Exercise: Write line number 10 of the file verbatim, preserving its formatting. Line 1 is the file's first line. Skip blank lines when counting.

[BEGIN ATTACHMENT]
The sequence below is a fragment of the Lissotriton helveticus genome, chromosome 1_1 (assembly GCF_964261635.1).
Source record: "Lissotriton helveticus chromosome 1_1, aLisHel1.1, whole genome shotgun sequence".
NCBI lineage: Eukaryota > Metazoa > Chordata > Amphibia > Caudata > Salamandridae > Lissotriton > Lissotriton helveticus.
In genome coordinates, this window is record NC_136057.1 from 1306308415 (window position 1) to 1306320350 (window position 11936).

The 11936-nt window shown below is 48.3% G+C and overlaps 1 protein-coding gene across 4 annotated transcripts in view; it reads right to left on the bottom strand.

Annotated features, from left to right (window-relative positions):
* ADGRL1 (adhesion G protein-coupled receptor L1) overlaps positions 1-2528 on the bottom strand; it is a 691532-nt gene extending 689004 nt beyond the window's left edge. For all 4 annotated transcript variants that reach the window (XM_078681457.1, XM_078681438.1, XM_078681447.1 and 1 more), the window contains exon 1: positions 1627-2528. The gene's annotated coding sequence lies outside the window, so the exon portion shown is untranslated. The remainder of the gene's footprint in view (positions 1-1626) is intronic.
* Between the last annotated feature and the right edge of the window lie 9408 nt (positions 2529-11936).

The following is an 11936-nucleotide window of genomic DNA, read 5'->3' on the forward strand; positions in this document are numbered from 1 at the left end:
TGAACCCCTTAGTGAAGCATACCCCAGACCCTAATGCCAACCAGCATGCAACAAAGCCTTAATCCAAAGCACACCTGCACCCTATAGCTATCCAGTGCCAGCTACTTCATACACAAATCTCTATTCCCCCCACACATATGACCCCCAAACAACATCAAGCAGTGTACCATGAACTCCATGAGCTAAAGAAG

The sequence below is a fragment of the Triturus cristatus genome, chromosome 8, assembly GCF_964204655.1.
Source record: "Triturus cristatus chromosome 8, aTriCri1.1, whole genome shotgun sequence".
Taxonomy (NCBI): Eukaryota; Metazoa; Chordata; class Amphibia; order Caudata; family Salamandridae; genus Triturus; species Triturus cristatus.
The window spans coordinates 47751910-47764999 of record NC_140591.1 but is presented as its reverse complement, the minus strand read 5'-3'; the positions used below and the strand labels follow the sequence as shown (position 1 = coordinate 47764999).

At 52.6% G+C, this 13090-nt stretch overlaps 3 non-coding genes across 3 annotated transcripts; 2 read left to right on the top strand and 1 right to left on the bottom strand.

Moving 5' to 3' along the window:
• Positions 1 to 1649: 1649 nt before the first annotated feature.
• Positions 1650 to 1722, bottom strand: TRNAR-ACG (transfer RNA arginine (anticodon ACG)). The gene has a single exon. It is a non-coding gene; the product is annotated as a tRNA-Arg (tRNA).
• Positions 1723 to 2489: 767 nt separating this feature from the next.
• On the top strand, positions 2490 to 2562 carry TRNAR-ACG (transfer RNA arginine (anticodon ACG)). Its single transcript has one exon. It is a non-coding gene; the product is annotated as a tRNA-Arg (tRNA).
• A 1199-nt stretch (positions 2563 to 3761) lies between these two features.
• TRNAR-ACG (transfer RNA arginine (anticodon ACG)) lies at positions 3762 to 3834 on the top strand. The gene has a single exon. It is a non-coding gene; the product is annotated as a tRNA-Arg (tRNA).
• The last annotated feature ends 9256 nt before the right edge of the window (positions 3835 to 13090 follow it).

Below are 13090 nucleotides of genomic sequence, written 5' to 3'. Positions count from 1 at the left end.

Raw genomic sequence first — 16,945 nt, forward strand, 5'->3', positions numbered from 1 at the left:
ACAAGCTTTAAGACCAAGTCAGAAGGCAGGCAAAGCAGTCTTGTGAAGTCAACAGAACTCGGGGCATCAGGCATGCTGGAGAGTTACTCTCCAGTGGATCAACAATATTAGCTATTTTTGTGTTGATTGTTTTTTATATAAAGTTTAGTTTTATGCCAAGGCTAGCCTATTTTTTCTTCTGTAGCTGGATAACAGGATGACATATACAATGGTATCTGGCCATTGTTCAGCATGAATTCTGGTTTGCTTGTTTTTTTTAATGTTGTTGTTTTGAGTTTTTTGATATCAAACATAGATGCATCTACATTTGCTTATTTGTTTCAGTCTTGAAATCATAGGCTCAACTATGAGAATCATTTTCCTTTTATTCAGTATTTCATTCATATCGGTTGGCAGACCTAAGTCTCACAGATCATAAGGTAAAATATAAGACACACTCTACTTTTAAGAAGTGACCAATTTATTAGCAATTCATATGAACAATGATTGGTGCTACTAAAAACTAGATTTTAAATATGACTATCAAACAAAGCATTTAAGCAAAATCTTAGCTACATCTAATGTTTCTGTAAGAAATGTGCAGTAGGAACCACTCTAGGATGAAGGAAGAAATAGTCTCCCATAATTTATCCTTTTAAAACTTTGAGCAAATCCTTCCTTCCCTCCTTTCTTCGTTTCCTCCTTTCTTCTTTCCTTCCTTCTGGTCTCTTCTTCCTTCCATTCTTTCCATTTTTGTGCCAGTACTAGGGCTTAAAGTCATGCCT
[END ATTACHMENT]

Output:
TGAACCCCTTAGTGAAGCATACCCCAGACCCTAATGCCAACCAGCATGCAACAAAGCCTTAATCCAAAGCACACCTGCACCCTATAGCTATCCAGTGCCAGCTACTTCATACACAAATCTCTATTCCCCCCACACATATGACCCCCAAACAACATCAAGCAGTGTACCATGAACTCCATGAGCTAAAGAAG